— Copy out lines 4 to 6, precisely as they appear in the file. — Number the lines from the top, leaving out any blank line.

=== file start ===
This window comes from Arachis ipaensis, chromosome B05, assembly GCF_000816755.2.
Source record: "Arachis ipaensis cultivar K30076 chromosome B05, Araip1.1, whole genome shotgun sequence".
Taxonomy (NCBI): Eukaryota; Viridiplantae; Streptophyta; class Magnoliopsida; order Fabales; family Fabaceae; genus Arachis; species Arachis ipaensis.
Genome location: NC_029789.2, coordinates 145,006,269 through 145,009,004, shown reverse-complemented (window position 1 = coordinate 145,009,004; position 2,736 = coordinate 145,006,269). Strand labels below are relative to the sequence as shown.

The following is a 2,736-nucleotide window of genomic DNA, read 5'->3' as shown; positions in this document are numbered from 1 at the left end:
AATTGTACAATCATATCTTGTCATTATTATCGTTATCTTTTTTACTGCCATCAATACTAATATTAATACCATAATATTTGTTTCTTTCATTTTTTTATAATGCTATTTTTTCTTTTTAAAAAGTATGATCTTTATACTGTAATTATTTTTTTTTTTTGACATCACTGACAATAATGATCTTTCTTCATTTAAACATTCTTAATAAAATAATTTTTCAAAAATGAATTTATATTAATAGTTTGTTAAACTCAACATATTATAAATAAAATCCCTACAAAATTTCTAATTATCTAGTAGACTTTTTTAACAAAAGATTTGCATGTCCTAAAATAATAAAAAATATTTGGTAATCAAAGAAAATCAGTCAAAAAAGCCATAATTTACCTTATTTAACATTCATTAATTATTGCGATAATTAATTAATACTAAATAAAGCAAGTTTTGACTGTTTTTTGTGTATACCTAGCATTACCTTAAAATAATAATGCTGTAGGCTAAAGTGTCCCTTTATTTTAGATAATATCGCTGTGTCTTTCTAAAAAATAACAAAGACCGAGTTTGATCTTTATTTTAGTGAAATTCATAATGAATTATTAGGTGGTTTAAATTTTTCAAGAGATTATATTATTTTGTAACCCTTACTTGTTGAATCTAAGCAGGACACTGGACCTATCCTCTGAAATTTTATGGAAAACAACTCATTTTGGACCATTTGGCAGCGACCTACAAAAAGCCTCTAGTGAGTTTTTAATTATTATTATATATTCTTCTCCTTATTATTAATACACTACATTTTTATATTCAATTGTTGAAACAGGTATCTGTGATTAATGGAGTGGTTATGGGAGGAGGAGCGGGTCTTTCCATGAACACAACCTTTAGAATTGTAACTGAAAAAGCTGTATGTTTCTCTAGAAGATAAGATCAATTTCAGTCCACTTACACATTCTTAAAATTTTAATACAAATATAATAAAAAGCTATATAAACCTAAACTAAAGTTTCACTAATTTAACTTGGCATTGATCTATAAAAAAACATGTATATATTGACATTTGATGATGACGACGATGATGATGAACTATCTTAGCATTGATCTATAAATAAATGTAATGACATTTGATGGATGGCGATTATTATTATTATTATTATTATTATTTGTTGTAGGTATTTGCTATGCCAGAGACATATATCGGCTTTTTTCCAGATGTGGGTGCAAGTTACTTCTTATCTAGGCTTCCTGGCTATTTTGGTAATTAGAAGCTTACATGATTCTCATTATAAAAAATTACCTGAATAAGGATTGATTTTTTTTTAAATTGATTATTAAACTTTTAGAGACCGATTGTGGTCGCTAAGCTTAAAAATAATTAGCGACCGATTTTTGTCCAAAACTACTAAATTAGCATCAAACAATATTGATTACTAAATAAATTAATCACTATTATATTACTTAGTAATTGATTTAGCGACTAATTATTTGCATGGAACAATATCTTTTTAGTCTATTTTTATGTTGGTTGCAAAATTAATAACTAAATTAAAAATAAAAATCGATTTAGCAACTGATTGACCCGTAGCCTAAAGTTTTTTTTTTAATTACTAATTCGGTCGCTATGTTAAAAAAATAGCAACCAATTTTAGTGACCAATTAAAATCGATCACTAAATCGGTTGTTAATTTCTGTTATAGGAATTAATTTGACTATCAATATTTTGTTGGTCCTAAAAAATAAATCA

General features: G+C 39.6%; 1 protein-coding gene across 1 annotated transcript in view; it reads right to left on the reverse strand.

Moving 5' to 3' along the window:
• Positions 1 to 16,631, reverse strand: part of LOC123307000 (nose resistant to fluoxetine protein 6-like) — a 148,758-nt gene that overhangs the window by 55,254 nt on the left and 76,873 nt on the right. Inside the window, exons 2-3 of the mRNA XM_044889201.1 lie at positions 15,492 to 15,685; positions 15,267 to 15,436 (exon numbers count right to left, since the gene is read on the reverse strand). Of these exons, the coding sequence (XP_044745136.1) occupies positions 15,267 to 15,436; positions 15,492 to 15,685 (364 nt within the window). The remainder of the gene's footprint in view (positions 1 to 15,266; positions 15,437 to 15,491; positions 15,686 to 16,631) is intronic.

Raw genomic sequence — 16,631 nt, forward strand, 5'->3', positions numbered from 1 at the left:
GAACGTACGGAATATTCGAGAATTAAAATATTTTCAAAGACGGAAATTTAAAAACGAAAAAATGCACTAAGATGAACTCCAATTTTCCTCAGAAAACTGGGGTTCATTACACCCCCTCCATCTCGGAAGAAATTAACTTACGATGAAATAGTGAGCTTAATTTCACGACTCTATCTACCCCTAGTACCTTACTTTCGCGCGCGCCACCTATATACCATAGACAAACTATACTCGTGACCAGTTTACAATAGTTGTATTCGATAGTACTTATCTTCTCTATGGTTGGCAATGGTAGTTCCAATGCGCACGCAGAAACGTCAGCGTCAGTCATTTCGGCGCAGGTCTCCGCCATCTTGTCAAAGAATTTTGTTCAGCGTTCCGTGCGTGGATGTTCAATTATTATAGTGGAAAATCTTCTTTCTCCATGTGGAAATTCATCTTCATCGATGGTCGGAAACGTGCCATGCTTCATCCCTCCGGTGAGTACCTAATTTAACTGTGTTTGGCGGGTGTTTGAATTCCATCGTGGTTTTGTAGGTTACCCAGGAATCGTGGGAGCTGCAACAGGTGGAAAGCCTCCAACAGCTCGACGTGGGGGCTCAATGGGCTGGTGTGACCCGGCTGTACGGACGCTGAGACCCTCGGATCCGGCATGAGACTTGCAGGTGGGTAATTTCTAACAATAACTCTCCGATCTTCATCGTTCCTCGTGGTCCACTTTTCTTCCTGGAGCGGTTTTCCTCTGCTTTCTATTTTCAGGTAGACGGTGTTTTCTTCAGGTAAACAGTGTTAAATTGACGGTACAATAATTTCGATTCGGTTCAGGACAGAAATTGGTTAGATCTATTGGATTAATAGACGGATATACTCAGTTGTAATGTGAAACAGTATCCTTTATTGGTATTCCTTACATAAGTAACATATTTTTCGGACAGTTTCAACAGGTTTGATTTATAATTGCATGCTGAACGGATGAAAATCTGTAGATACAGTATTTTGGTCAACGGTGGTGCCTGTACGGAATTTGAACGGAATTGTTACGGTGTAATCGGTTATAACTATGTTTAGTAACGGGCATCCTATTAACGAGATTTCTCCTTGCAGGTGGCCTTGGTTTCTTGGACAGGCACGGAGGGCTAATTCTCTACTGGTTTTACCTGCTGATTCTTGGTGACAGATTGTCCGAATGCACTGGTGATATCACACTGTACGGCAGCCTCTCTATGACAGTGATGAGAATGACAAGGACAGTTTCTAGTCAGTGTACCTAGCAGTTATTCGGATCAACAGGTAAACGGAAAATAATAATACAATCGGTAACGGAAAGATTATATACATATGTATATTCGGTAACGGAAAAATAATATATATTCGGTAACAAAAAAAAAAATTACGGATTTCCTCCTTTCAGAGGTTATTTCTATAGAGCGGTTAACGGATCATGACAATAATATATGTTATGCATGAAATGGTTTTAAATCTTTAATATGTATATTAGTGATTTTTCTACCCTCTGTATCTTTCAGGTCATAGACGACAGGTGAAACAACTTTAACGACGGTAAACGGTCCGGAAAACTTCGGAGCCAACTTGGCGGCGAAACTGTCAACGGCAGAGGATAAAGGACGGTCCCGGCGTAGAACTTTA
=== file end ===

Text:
Genome location: NC_029789.2, coordinates 145,006,269 through 145,009,004, shown reverse-complemented (window position 1 = coordinate 145,009,004; position 2,736 = coordinate 145,006,269). Strand labels below are relative to the sequence as shown.

The following is a 2,736-nucleotide window of genomic DNA, read 5'->3' as shown; positions in this document are numbered from 1 at the left end:
AATTGTACAATCATATCTTGTCATTATTATCGTTATCTTTTTTACTGCCATCAATACTAATATTAATACCATAATATTTGTTTCTTTCATTTTTTTATAATGCTATTTTTTCTTTTTAAAAAGTATGATCTTTATACTGTAATTATTTTTTTTTTTTGACATCACTGACAATAATGATCTTTCTTCATTTAAACATTCTTAATAAAATAATTTTTCAAAAATGAATTTATATTAATAGTTTGTTAAACTCAACATATTATAAATAAAATCCCTACAAAATTTCTAATTATCTAGTAGACTTTTTTAACAAAAGATTTGCATGTCCTAAAATAATAAAAAATATTTGGTAATCAAAGAAAATCAGTCAAAAAAGCCATAATTTACCTTATTTAACATTCATTAATTATTGCGATAATTAATTAATACTAAATAAAGCAAGTTTTGACTGTTTTTTGTGTATACCTAGCATTACCTTAAAATAATAATGCTGTAGGCTAAAGTGTCCCTTTATTTTAGATAATATCGCTGTGTCTTTCTAAAAAATAACAAAGACCGAGTTTGATCTTTATTTTAGTGAAATTCATAATGAATTATTAGGTGGTTTAAATTTTTCAAGAGATTATATTATTTTGTAACCCTTACTTGTTGAATCTAAGCAGGACACTGGACCTATCCTCTGAAATTTTATGGAAAACAACTCATTTTGGACCATTTGGCAGCGACCTACAAAAAGCCTCTAGTGAGTTTTTAATTATTATTATATATTCTTCTCCTTATTATTAATACACTACATTTTTATATTCAATTGTTGAAACAGGTATCTGTGATTAATGGAGTGGTTATGGGAGGAGGAGCGGGTCTTTCCATGAACACAACCTTTAGAATTGTAACTGAAAAAGCTGTATGTTTCTCTAGAAGATAAGATCAATTTCAGTCCACTTACACATTCTTAAAATTTTAATACAAATATAATAAAAAGCTATATAAACCTAAACTAAAGTTTCACTAATTTAACTTGGCATTGATCTATAAAAAAACATGTATATATTGACATTTGATGATGACGACGATGATGATGAACTATCTTAGCATTGATCTATAAATAAATGTAATGACATTTGATGGATGGCGATTATTATTATTATTATTATTATTATTTGTTGTAGGTATTTGCTATGCCAGAGACATATATCGGCTTTTTTCCAGATGTGGGTGCAAGTTACTTCTTATCTAGGCTTCCTGGCTATTTTGGTAATTAGAAGCTTACATGATTCTCATTATAAAAAATTACCTGAATAAGGATTGATTTTTTTTTAAATTGATTATTAAACTTTTAGAGACCGATTGTGGTCGCTAAGCTTAAAAATAATTAGCGACCGATTTTTGTCCAAAACTACTAAATTAGCATCAAACAATATTGATTACTAAATAAATTAATCACTATTATATTACTTAGTAATTGATTTAGCGACTAATTATTTGCATGGAACAATATCTTTTTAGTCTATTTTTATGTTGGTTGCAAAATTAATAACTAAATTAAAAATAAAAATCGATTTAGCAACTGATTGACCCGTAGCCTAAAGTTTTTTTTTTAATTACTAATTCGGTCGCTATGTTAAAAAAATAGCAACCAATTTTAGTGACCAATTAAAATCGATCACTAAATCGGTTGTTAATTTCTGTTATAGGAATTAATTTGACTATCAATATTTTGTTGGTCCTAAAAAATAAATCA